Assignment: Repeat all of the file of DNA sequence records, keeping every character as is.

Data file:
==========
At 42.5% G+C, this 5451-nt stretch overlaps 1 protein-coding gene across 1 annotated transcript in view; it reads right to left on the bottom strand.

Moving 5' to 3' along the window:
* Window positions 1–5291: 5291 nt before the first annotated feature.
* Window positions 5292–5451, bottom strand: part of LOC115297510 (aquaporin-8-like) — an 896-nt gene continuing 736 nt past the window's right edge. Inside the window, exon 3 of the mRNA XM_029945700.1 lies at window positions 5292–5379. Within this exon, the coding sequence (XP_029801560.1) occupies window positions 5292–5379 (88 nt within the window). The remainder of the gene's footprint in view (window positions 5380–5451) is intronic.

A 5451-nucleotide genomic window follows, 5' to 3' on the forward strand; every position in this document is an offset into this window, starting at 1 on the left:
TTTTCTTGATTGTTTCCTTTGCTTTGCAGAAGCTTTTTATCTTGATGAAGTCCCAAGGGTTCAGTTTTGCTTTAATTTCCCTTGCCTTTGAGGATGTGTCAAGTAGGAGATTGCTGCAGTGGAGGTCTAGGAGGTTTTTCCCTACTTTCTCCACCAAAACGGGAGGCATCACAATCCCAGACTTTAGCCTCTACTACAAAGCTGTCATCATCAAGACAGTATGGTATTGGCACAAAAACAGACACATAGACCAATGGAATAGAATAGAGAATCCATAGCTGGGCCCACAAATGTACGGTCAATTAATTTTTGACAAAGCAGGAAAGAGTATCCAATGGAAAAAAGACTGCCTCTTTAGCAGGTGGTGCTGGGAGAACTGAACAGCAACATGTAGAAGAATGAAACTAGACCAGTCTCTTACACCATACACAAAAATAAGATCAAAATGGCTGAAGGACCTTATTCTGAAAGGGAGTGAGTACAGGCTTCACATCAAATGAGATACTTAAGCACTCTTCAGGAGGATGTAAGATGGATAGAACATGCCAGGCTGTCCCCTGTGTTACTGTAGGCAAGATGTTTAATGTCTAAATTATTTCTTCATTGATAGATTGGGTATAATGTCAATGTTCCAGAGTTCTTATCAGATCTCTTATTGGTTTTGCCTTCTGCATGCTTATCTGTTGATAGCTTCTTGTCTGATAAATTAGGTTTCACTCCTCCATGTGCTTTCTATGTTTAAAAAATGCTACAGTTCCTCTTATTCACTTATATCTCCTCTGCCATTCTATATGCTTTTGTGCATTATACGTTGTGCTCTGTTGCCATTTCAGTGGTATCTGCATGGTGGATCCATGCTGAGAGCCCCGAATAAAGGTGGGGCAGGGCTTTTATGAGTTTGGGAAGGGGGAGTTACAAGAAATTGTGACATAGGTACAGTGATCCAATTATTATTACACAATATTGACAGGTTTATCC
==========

At 42.5% G+C, this 5451-nt stretch overlaps 1 protein-coding gene across 1 annotated transcript in view; it reads right to left on the bottom strand.

Moving 5' to 3' along the window:
* Window positions 1–5291: 5291 nt before the first annotated feature.
* Window positions 5292–5451, bottom strand: part of LOC115297510 (aquaporin-8-like) — an 896-nt gene continuing 736 nt past the window's right edge. Inside the window, exon 3 of the mRNA XM_029945700.1 lies at window positions 5292–5379. Within this exon, the coding sequence (XP_029801560.1) occupies window positions 5292–5379 (88 nt within the window). The remainder of the gene's footprint in view (window positions 5380–5451) is intronic.

A 5451-nucleotide genomic window follows, 5' to 3' on the forward strand; every position in this document is an offset into this window, starting at 1 on the left:
TTTTCTTGATTGTTTCCTTTGCTTTGCAGAAGCTTTTTATCTTGATGAAGTCCCAAGGGTTCAGTTTTGCTTTAATTTCCCTTGCCTTTGAGGATGTGTCAAGTAGGAGATTGCTGCAGTGGAGGTCTAGGAGGTTTTTCCCTACTTTCTCCACCAAAACGGGAGGCATCACAATCCCAGACTTTAGCCTCTACTACAAAGCTGTCATCATCAAGACAGTATGGTATTGGCACAAAAACAGACACATAGACCAATGGAATAGAATAGAGAATCCATAGCTGGGCCCACAAATGTACGGTCAATTAATTTTTGACAAAGCAGGAAAGAGTATCCAATGGAAAAAAGACTGCCTCTTTAGCAGGTGGTGCTGGGAGAACTGAACAGCAACATGTAGAAGAATGAAACTAGACCAGTCTCTTACACCATACACAAAAATAAGATCAAAATGGCTGAAGGACCTTATTCTGAAAGGGAGTGAGTACAGGCTTCACATCAAATGAGATACTTAAGCACTCTTCAGGAGGATGTAAGATGGATAGAACATGCCAGGCTGTCCCCTGTGTTACTGTAGGCAAGATGTTTAATGTCTAAATTATTTCTTCATTGATAGATTGGGTATAATGTCAATGTTCCAGAGTTCTTATCAGATCTCTTATTGGTTTTGCCTTCTGCATGCTTATCTGTTGATAGCTTCTTGTCTGATAAATTAGGTTTCACTCCTCCATGTGCTTTCTATGTTTAAAAAATGCTACAGTTCCTCTTATTCACTTATATCTCCTCTGCCATTCTATATGCTTTTGTGCATTATACGTTGTGCTCTGTTGCCATTTCAGTGGTATCTGCATGGTGGATCCATGCTGAGAGCCCCGAATAAAGGTGGGGCAGGGCTTTTATGAGTTTGGGAAGGGGGAGTTACAAGAAATTGTGACATAGGTACAGTGATCCAATTATTATTACACAATATTGACAGGTTTATCC